RE/MAX 440
John F. O'Hara

John F. O'Hara
731 W Skippack Pike  Blue Bell  PA 19422
Phone:  610-277-4060
Office:  215-643-3200
Cell:  267-481-1786
Fax:  267-354-6973

My Blog

That Back Porch Hammock is Good for Your Health

May 17, 2017 1:15 am

The idyllic idea of languishing on a warm breezy afternoon in the snug comfort of a backyard hammock is very appealing.

But did you know that hanging around in your hammock can have a few health benefits? A 2011 study showed that rocking during a nap leads to the synchronization of brain waves, which results in the quicker onset of sleep and deeper sleep benefits.

According to a study by Neuroscientists at the University of Geneva, the kind of rocking movement one experiences in a hammock increased the length of N2 sleep, a form of non-REM sleep that takes up about half of a good night's rest.

It also increased slow oscillations and "sleep spindles" - brief bursts of brain activity that can cut into deep sleeping patterns. So hammocks can sometimes act as a natural cure for insomnia. The experts at Patio34,com in Oswego, Ill. say it's because there are no pressure points on your body.

While it can be difficult to get comfortable when settling into bed or onto the sofa, painful pressure points are soothed when you’re in a hanging hammock.

In addition, experts say that the best sleeping position is one in which you lay on your back with your head slightly elevated - just like the way you lay in a hammock. This opens the air passageways for unobstructed breathing and encourages healthy blood circulation.

So taking good care of your hammock is important - you want it ready and waiting when it's time to relay, right?

So here are a few quick tips to keep your hammock in tip-top condition from Patio43.com:

- Be mindful of the weight limit - putting excess weight on one can result in tears to the fiber or even large-scale rips.
- Bring it in during extreme weather - heavy snow, rain, winds, and other environmental factors can cause excess damage.
- Keep it free of debris - bacteria grows on natural debris, like fallen leaves and twigs, and lead to the growth of mold or mildew, so wipe off debris right away.
- Know your hammock's material - some are more weather-, mold-, and stain-resistant than others. So pay extra attention to manufacturer's recommendations for care, and follow them!

Published with permission from RISMedia.


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How to Keep Kids Safe on Bikes, Scooters, Skateboards

May 17, 2017 1:15 am

Worried about your kids’ safety when they’re out on their bikes, scooters, or other wheeled toys? Perhaps you should be. More than 426,000 children – nearly 50 every hour – visited an emergency department (ED) in 2015 due to a wheeled sports-related injury.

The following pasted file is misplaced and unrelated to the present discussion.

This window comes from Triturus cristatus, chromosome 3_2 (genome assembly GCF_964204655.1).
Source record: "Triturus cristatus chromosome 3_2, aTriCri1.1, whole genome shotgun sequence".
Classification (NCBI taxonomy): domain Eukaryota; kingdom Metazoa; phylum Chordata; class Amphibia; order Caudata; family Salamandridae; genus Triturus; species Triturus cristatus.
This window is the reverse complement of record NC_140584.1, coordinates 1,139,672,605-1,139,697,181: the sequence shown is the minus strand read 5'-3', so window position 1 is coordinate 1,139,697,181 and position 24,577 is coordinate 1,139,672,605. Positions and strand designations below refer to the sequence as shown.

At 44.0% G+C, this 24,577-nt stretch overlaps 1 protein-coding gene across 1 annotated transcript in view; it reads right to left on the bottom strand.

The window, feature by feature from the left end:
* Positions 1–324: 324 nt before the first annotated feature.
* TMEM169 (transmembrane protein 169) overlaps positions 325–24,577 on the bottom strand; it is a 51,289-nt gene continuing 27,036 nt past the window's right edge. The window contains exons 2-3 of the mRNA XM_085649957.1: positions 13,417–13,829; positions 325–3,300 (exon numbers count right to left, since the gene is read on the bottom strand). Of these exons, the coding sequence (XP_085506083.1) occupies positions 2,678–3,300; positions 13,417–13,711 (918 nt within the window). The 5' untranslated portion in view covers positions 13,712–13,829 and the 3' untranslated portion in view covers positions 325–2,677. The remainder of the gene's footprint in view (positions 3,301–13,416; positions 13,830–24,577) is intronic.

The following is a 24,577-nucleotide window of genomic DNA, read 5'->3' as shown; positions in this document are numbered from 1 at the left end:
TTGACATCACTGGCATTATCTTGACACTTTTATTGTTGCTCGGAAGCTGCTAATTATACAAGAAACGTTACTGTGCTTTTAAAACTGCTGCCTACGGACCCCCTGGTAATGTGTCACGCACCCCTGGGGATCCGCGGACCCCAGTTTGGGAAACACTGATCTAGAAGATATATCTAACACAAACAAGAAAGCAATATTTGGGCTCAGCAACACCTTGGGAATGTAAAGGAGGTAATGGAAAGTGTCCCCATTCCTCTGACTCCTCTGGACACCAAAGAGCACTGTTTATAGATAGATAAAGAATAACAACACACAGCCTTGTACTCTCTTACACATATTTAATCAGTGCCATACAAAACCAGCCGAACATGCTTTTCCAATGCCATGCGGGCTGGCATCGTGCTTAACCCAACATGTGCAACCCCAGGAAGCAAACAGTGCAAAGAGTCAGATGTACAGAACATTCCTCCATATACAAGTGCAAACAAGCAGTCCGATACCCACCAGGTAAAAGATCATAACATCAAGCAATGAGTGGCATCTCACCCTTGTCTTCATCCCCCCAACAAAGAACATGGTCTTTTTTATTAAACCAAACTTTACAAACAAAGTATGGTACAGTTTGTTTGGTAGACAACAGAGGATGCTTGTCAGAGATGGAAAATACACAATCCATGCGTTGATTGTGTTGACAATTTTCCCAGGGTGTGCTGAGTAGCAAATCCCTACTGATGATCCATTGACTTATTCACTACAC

A new report from Safe Kids Worldwide and Nationwide's Make Safe Happen program reveals alarming news about the risks kids take when riding bikes, scooters, skates and skateboards. Nearly 40 percent of the 1,600 parents surveyed admitted that their child doesn't always wear a helmet while riding.

The report shows a clear need to educate families about the very real injury risks for their children while riding and how to protect them. Below are some of the study’s top findings.

Why Aren't Kids Wearing Helmets?

Some kids don't wear helmets because their parents don't require it. Nearly half of parents said that they or the child's other parent don't always make them wear it.

Twenty-five percent of parents said that their child simply won't wear helmets, saying they find them uncomfortable or uncool.

Are Kids Wearing Other Protective Equipment?

Less than 1 in 5 parents of children who scooter and less than 2 in 5 parents whose kids skate said their children always wear knee or elbow pads.

Parents of children who skateboard reported even lower numbers, with less than 1 in 3 saying their children always wear knee or elbow pads and less than 1 in 5 reporting they always wear wrist guards.

How Can Parents Protect Kids?

- Wear properly-fitted helmets, which are the best way to prevent head injuries and death, for every ride.
- Ride in safe locations like sidewalks, bike paths or bike lanes whenever possible.
- Follow the rules of the road.
- Check all equipment at the start or end of every season.
- Ride together until kids are comfortable enough to ride on their own.

Source: safekids.org.

Published with permission from RISMedia.


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